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Horizon Therapeutics says it now has 20 drugs under development, in its 15 years of existence it has yet to license a product it invented. Yet the company has managed to assemble a war chest of lucrative drugs, in the process writing a playbook for how to build a modern pharmaceutical colossus.

As the White House and both parties in Congress grapple with reining in prescription drug prices, a report in KFF News says that Horizon’s approach reveals just how difficult this may be.

Horizon’s strategy has paid off handsomely. Krystexxa was just one of the many shiny objects that attracted Amgen, a pharmaceutical giant. Amgen announced in December that it intends to buy Horizon for $27.8 billion, in the biggest pharmaceutical industry deal announced in 2022. Krystexxa brought in $716 million in 2022 and was expected to earn $1 billion annually in coming years.

According to the KFF report, Horizon’s CEO, Tim Walbert, who will reportedly get around $135 million when the deal closes, has mastered a particular kind of industry expertise: taking drugs invented and tested by other people, wrapping them expertly in hard-nosed marketing and warm-hued patient relations, raising their prices, and enjoying astounding revenues.

He’s done this with unusual finesse – courting patients with concierge-like attention and engaging specialist clinicians with lunches, conferences, and research projects, all while touting his own experience as a patient with a rare inflammatory disease. Walbert’s company has been particularly adept at ensuring that insurers, rather than patients, bear the costly burdens of his drugs.

KFF News reported that a federal prosecutor in 2015 began examining allegations that Horizon’s patient assistance program had worked with specialty pharmacies to evade insurers’ efforts to shun Horizon’s expensive drugs. A separate probe opened in 2019 over alleged kickbacks to pharmacy benefit managers, companies that negotiate to get Horizon’s drugs covered by insurers. Those investigations appear to be no longer active, Horizon spokesperson Catherine Riedel said.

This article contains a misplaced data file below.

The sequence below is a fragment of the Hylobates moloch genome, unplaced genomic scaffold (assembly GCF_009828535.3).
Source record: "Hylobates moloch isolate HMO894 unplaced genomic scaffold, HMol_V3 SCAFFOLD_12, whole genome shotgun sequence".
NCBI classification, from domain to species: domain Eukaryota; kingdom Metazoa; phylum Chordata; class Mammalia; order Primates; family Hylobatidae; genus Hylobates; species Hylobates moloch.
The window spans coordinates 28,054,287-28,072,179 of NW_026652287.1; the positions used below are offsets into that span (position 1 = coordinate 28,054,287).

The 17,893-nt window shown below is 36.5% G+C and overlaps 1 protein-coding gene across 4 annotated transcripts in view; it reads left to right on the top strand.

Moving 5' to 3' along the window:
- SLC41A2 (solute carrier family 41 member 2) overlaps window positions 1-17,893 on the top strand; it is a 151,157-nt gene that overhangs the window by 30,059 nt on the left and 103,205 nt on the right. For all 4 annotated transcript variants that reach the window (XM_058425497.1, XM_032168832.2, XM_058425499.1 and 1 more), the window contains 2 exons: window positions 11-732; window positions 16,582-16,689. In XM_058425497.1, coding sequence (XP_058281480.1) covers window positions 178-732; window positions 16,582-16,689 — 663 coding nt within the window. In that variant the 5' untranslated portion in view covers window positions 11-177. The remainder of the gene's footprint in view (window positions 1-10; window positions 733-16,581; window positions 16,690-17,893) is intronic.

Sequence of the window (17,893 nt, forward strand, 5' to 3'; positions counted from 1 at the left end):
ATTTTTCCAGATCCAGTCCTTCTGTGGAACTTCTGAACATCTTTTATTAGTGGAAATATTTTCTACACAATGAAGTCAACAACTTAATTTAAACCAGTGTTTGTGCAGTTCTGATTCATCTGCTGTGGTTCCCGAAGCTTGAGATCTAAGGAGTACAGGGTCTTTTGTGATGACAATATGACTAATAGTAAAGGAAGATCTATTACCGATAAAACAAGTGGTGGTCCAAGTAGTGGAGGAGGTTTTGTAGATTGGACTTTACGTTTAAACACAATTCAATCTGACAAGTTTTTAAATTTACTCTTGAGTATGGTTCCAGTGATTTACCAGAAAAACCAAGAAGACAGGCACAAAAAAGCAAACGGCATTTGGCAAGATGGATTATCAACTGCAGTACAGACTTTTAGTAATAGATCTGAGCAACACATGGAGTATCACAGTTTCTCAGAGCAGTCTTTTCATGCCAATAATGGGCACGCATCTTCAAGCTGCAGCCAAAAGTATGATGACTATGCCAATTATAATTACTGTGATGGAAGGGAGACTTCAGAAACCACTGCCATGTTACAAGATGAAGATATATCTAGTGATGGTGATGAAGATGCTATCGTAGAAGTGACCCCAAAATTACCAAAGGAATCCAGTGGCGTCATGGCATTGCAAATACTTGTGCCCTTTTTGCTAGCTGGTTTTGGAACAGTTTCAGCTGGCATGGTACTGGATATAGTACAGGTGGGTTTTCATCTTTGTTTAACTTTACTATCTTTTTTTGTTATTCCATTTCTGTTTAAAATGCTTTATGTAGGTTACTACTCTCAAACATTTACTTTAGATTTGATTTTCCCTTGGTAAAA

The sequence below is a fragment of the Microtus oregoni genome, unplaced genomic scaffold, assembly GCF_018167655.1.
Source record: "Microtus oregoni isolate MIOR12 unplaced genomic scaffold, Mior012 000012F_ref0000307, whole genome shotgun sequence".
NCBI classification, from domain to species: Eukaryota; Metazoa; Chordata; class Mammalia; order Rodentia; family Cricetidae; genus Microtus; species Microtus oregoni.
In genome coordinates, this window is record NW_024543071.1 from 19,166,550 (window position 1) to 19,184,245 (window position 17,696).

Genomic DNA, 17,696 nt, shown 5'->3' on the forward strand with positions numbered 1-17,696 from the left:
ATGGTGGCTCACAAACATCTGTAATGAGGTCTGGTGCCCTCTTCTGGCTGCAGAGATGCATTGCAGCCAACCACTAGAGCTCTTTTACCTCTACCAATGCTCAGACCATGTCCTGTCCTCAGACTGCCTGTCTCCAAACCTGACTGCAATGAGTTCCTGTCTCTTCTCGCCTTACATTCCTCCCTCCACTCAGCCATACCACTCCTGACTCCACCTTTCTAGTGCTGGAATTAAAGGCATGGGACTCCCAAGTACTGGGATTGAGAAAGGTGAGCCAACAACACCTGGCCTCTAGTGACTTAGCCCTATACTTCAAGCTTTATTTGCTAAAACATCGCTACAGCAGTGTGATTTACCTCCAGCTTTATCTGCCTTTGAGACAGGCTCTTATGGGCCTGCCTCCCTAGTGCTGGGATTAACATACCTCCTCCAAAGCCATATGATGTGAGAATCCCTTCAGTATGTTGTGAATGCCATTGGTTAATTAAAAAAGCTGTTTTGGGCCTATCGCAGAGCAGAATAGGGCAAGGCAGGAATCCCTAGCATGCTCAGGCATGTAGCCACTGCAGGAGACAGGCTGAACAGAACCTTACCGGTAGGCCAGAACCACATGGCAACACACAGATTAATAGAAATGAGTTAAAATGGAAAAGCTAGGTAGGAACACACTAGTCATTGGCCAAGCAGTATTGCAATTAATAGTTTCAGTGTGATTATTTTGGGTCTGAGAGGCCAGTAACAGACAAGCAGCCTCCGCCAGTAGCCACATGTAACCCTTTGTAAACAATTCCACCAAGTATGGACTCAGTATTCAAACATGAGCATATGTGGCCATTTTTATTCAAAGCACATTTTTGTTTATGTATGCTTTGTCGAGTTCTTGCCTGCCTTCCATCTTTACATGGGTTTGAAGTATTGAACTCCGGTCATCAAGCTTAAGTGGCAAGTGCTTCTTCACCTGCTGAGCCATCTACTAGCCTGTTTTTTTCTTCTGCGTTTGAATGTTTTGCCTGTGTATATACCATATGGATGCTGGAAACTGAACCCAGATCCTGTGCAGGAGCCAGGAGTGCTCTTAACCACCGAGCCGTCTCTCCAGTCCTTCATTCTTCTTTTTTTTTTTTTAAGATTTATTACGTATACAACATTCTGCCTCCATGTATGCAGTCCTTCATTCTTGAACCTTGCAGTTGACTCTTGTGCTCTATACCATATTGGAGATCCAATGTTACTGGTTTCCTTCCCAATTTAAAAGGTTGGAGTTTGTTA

The company this year disclosed a third probe, concerning methods the company allegedly used to get prior authorization of its drugs. Justice officials did not respond to requests for comment on the investigations.

To help sell its drugs, Horizon blankets specialist physicians with marketing and peer-to-peer appeals. Its payments to physicians for things like consulting, speeches, and meals totaled $8.7 million in 2021, compared with the $10 million it paid them for research, federal records show.

By contrast, Seagen, a biotech company of roughly the same size, paid doctors a total of $116 million, with nearly $112 million of that pegged for research. Riedel said Horizon’s marketing and educational approaches were “necessarily unique” because of the challenges of treating rare and neglected diseases.

While at Abbott, Walbert pioneered direct-to-consumer advertising for specialty drugs like Humira, a trend that aggravated insurers, who anticipated, correctly, that they would soon be shelling out billions for expensive drugs.

The company defends its marketing practices. “We learn what matters most to patient communities and act. This approach has been validated by independent third-party research,” said Riedel.

The Federal Trade Commission said in January it was seeking more information on the Amgen-Horizon merger. Sen. Elizabeth Warren (D-Mass.), citing high prices for Horizon and Amgen drugs, urged the agency to nix the deal.